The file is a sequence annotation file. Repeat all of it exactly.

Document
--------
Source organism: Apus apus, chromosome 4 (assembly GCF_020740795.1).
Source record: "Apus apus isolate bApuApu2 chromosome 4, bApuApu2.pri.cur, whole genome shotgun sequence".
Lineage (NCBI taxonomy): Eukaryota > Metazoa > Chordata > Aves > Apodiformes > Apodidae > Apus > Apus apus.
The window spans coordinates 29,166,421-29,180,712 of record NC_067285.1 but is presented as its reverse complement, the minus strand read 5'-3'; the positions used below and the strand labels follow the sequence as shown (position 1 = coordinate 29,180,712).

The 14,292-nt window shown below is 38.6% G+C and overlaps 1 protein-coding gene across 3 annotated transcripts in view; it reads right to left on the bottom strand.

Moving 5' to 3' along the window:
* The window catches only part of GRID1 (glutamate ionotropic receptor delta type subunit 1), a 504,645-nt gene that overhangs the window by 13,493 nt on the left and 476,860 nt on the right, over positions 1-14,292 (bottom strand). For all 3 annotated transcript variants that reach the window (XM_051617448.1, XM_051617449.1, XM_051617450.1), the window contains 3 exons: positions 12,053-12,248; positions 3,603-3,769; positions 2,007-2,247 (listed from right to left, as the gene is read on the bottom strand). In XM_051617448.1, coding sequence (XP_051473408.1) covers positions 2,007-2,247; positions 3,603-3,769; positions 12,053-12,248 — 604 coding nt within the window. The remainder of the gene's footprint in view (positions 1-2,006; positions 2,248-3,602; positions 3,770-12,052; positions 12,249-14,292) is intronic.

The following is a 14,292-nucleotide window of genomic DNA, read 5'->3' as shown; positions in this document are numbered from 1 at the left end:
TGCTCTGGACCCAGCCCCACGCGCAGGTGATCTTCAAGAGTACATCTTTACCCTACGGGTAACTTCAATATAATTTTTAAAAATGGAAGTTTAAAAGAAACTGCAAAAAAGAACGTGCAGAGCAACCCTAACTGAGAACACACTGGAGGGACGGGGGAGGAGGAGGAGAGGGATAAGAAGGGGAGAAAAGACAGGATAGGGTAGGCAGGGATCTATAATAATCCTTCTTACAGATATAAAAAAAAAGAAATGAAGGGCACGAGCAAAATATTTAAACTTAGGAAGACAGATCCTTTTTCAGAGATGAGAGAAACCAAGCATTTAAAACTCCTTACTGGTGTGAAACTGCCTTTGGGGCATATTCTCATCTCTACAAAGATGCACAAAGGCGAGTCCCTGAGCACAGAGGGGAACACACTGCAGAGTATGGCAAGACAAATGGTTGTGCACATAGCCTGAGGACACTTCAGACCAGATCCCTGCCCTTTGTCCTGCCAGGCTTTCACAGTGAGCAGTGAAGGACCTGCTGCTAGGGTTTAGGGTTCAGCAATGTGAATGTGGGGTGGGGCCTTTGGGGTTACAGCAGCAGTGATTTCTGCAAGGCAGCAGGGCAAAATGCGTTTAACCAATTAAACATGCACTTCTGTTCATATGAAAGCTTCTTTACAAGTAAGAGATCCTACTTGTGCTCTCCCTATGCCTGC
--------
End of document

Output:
Source organism: Apus apus, chromosome 4 (assembly GCF_020740795.1).
Source record: "Apus apus isolate bApuApu2 chromosome 4, bApuApu2.pri.cur, whole genome shotgun sequence".
Lineage (NCBI taxonomy): Eukaryota > Metazoa > Chordata > Aves > Apodiformes > Apodidae > Apus > Apus apus.
The window spans coordinates 29,166,421-29,180,712 of record NC_067285.1 but is presented as its reverse complement, the minus strand read 5'-3'; the positions used below and the strand labels follow the sequence as shown (position 1 = coordinate 29,180,712).

The 14,292-nt window shown below is 38.6% G+C and overlaps 1 protein-coding gene across 3 annotated transcripts in view; it reads right to left on the bottom strand.

Moving 5' to 3' along the window:
* The window catches only part of GRID1 (glutamate ionotropic receptor delta type subunit 1), a 504,645-nt gene that overhangs the window by 13,493 nt on the left and 476,860 nt on the right, over positions 1-14,292 (bottom strand). For all 3 annotated transcript variants that reach the window (XM_051617448.1, XM_051617449.1, XM_051617450.1), the window contains 3 exons: positions 12,053-12,248; positions 3,603-3,769; positions 2,007-2,247 (listed from right to left, as the gene is read on the bottom strand). In XM_051617448.1, coding sequence (XP_051473408.1) covers positions 2,007-2,247; positions 3,603-3,769; positions 12,053-12,248 — 604 coding nt within the window. The remainder of the gene's footprint in view (positions 1-2,006; positions 2,248-3,602; positions 3,770-12,052; positions 12,249-14,292) is intronic.

The following is a 14,292-nucleotide window of genomic DNA, read 5'->3' as shown; positions in this document are numbered from 1 at the left end:
TGCTCTGGACCCAGCCCCACGCGCAGGTGATCTTCAAGAGTACATCTTTACCCTACGGGTAACTTCAATATAATTTTTAAAAATGGAAGTTTAAAAGAAACTGCAAAAAAGAACGTGCAGAGCAACCCTAACTGAGAACACACTGGAGGGACGGGGGAGGAGGAGGAGAGGGATAAGAAGGGGAGAAAAGACAGGATAGGGTAGGCAGGGATCTATAATAATCCTTCTTACAGATATAAAAAAAAAGAAATGAAGGGCACGAGCAAAATATTTAAACTTAGGAAGACAGATCCTTTTTCAGAGATGAGAGAAACCAAGCATTTAAAACTCCTTACTGGTGTGAAACTGCCTTTGGGGCATATTCTCATCTCTACAAAGATGCACAAAGGCGAGTCCCTGAGCACAGAGGGGAACACACTGCAGAGTATGGCAAGACAAATGGTTGTGCACATAGCCTGAGGACACTTCAGACCAGATCCCTGCCCTTTGTCCTGCCAGGCTTTCACAGTGAGCAGTGAAGGACCTGCTGCTAGGGTTTAGGGTTCAGCAATGTGAATGTGGGGTGGGGCCTTTGGGGTTACAGCAGCAGTGATTTCTGCAAGGCAGCAGGGCAAAATGCGTTTAACCAATTAAACATGCACTTCTGTTCATATGAAAGCTTCTTTACAAGTAAGAGATCCTACTTGTGCTCTCCCTATGCCTGC